The second group of crowdfunding platforms provides you with working capital in exchange for a piece of your company’s equity. This is really an abbreviated micro public offering of your company’s stock. One of the biggest benefits of equity crowdfunding is access to larger funding amounts of $500,000 and more. While equity financing seems attractive to many business owners because it technically does not need to be repaid, it does come with many other costs and considerations. First and foremost, is that you will be bringing on new partners with all the benefits and headaches that this entails. The downside is that you now have many partners and you have a new level of transparency and reporting that you didn’t have before. Managing numerous investors can become time consuming. Even if the crowdfunding site combines the investor “crowd” into a single pool, you are still required to report results according to SEC requirements.
The most recent draft of SEC regulations requires founders to have their financials reviewed or formally audited by a CPA. Additionally, companies are legally required to publicize a detailed business plan, a list of all large shareholders in the company, a description of the financial condition of the company, as well as file an annual report with the SEC. This is no small undertaking and many smaller business owners consider other options, particularly when raising smaller amounts of capital.
Equity crowdfunding platforms operate in different ways. Companies like CircleUp, act as intermediaries between investors and companies looking for funds. They typically hold investors’ funds in escrow until the round ends successfully, then transfer equity to the company and complete the transaction. Some platforms like Crowdfunder.com and Fundable.com are basically publicizing the individual fundraising campaigns to the investor public and do not act as an intermediary in the transaction. The company seeking funding contacts the individual investors and collect funds and deliver stock certificates on their own.
Check with various sites to see if they have had any successful placements with businesses in your sector. Not all platforms are suitable for various business types. CircleUp and LocalStake perform well with consumer products, food & beverage, apparel, fitness and supporting technology. While EquityNet and AngelList focus on higher tech, B2B and IT driven businesses.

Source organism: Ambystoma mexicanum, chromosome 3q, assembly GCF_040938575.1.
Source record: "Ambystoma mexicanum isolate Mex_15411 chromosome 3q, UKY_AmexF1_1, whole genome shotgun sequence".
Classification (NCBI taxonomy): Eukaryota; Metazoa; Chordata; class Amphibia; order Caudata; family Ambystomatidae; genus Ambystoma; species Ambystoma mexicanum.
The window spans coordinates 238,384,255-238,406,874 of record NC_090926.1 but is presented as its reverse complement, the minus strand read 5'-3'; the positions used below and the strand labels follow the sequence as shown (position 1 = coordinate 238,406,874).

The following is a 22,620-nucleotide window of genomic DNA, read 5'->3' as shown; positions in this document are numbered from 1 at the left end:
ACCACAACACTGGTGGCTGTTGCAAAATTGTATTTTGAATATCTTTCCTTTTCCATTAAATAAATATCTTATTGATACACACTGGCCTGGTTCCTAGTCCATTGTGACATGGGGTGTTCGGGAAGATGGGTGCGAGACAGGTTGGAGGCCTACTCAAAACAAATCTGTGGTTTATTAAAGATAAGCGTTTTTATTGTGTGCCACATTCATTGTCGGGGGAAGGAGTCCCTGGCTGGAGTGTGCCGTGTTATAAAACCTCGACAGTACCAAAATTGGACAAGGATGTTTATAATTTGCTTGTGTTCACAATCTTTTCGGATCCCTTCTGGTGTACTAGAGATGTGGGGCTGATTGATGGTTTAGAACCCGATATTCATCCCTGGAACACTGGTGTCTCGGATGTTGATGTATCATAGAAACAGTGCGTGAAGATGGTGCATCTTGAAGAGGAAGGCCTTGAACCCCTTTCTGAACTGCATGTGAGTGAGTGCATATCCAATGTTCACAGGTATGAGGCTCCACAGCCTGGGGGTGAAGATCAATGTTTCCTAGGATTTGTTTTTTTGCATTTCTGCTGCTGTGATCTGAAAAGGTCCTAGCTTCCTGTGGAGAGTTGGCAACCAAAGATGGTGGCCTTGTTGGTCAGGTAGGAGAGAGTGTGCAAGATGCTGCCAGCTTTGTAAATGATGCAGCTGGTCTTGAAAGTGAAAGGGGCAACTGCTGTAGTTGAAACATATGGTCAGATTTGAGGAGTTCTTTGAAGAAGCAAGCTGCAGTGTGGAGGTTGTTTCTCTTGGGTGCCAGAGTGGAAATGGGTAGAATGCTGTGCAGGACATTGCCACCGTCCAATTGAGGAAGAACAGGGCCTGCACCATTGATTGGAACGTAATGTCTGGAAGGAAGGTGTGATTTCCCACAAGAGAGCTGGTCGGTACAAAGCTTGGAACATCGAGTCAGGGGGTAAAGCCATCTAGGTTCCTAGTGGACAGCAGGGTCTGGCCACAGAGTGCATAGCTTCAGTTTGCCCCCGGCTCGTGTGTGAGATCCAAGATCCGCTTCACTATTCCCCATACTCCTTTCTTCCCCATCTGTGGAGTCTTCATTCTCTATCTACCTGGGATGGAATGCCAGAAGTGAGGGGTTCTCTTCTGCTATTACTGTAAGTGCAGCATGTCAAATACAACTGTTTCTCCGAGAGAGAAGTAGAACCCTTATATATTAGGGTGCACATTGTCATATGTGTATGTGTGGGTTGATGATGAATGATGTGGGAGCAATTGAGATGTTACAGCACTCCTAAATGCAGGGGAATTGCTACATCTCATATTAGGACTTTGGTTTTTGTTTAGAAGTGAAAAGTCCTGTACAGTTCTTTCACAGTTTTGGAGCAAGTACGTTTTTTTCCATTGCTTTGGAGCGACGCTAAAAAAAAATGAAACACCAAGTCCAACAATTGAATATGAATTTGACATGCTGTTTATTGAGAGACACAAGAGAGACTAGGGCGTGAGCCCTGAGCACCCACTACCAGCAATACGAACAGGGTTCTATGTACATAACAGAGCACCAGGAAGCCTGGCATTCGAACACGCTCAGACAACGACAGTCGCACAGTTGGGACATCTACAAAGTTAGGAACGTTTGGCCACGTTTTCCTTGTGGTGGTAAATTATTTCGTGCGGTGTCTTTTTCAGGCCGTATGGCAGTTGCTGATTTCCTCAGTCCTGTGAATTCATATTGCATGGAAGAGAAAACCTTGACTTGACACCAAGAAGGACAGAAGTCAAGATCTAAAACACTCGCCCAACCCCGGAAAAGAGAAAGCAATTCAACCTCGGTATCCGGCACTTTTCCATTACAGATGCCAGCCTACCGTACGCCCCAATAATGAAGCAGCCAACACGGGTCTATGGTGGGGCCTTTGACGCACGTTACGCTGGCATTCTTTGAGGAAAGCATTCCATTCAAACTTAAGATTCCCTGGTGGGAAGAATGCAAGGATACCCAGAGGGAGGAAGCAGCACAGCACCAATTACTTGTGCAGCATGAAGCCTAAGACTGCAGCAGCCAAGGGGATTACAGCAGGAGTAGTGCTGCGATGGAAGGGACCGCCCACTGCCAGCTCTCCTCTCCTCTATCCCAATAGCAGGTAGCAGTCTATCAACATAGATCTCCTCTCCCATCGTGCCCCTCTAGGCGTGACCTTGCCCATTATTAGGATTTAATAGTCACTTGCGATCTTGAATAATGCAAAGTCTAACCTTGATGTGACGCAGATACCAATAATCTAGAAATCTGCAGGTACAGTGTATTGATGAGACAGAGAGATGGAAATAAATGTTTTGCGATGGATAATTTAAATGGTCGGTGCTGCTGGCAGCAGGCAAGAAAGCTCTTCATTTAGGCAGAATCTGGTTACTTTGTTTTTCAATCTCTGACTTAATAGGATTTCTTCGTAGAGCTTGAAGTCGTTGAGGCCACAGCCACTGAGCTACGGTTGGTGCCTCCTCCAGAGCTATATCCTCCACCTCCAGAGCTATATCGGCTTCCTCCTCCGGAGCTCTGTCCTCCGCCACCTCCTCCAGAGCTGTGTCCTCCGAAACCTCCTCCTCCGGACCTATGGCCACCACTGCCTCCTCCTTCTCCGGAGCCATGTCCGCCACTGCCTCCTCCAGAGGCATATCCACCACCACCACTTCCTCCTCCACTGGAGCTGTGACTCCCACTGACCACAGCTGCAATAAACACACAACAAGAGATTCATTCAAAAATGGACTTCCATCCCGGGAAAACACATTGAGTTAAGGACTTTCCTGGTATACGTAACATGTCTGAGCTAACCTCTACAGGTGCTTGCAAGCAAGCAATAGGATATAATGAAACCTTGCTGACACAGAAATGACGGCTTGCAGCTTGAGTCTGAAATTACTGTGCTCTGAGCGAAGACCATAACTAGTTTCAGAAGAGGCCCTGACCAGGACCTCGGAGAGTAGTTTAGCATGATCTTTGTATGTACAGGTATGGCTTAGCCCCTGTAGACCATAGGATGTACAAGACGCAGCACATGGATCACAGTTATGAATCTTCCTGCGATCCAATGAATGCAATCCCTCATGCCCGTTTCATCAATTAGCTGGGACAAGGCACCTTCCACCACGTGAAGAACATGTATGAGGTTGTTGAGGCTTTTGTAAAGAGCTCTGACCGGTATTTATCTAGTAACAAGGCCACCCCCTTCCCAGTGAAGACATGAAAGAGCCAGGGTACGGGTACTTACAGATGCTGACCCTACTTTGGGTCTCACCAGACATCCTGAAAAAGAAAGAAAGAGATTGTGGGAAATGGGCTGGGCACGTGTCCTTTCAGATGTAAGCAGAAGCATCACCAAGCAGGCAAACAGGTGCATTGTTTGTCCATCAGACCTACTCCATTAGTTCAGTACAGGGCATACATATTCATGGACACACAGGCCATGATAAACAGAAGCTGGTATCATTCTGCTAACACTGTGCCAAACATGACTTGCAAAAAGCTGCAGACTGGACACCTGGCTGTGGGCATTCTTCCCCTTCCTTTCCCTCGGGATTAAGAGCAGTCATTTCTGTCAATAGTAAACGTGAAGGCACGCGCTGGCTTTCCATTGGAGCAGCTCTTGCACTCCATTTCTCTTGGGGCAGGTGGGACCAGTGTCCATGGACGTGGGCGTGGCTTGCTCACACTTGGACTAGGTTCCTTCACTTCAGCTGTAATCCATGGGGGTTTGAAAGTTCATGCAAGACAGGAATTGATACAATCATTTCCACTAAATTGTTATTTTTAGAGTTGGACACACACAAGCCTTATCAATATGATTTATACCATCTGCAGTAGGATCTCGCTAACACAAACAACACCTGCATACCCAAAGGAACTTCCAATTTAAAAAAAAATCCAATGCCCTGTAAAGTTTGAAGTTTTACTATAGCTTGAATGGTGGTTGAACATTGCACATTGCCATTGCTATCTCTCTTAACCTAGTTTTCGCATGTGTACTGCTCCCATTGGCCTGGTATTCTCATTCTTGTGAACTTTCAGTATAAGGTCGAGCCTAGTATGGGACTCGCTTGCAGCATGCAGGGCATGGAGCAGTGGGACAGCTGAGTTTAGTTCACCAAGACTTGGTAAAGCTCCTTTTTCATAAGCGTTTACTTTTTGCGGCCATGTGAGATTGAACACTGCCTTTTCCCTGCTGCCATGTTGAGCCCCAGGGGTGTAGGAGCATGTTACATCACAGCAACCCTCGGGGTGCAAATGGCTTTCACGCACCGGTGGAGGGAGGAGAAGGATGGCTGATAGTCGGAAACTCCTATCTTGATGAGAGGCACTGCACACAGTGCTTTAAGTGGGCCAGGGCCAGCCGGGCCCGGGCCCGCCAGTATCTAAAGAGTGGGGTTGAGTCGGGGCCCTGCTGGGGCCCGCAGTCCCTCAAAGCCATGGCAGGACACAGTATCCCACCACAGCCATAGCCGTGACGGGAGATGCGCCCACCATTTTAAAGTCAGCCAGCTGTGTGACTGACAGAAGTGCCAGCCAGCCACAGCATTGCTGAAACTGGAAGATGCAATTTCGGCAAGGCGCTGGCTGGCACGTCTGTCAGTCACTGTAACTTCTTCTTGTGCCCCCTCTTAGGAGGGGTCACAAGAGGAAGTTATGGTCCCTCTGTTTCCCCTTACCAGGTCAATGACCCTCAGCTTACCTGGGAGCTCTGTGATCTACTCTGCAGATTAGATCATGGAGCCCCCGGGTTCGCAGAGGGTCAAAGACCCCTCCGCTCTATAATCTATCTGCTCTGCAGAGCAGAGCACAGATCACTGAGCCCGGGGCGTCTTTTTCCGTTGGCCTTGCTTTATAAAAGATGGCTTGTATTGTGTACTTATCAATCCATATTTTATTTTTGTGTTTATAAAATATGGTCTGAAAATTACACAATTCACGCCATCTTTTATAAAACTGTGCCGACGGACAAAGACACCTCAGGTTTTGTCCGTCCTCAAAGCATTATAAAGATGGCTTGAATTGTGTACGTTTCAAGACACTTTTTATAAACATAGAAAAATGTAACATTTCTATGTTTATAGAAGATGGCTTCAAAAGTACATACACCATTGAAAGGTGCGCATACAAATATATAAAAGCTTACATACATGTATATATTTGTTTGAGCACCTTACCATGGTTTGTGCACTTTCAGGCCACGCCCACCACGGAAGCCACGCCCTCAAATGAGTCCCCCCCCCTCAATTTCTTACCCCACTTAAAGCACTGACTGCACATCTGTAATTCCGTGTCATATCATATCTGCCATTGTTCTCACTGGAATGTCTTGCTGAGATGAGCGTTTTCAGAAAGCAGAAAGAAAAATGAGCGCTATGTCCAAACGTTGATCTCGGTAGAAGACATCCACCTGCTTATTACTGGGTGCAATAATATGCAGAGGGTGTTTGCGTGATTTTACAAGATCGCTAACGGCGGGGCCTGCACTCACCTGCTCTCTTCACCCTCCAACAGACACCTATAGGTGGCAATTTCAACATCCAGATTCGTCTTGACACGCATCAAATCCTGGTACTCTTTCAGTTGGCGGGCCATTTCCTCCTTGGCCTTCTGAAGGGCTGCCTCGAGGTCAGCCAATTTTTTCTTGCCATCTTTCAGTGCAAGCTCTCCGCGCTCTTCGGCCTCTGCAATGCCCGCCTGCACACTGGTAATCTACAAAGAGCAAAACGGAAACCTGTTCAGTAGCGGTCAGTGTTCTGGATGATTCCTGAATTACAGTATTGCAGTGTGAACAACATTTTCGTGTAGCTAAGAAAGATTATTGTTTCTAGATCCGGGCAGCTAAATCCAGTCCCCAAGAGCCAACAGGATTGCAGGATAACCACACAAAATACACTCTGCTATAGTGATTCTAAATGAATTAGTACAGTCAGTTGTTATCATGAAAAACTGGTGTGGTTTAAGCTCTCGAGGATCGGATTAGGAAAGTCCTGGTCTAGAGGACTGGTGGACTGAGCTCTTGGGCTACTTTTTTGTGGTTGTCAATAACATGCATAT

Outwardly, crowdfunding looks like a simple process, but the reality is that it takes work and time for the company to create a compelling campaign and oft times produce the documentation necessary for a successful capital raise. This is particularly true if you are seeking equity or traditional debt financing. The obvious advantages include access to interested investors who regularly follow these sites as opposed to identifying and soliciting investments from individuals you may get introduced to. This is the scalability of technology, but it also puts pressure on you to produce a story that will get an investor to write a check.
Even if your campaign is well crafted and up there on a popular platform, it will be up to you to drive interest through social media and your own savvy. Many crowdfunding campaigns are heavily funded by people you already know and in fact some sites actively push you towards your family and friends to seed the round. Frankly, if that’s the case there is really no reason for you to channel their investment through the Crowdfunding platform as they will charge you a fee for money they had no influence in raising.
The other factor is time. These campaigns can consume a considerable amount of your time and attention and may result in an unfunded capital raise because you failed to hit your target (all or nothing financing). You have your ideas and strategy out there for the public to see and scrutinize and while most agree the risk of someone copying your newest creative, disruptive idea is small – it can happen.
All things to consider before putting everything up on the web.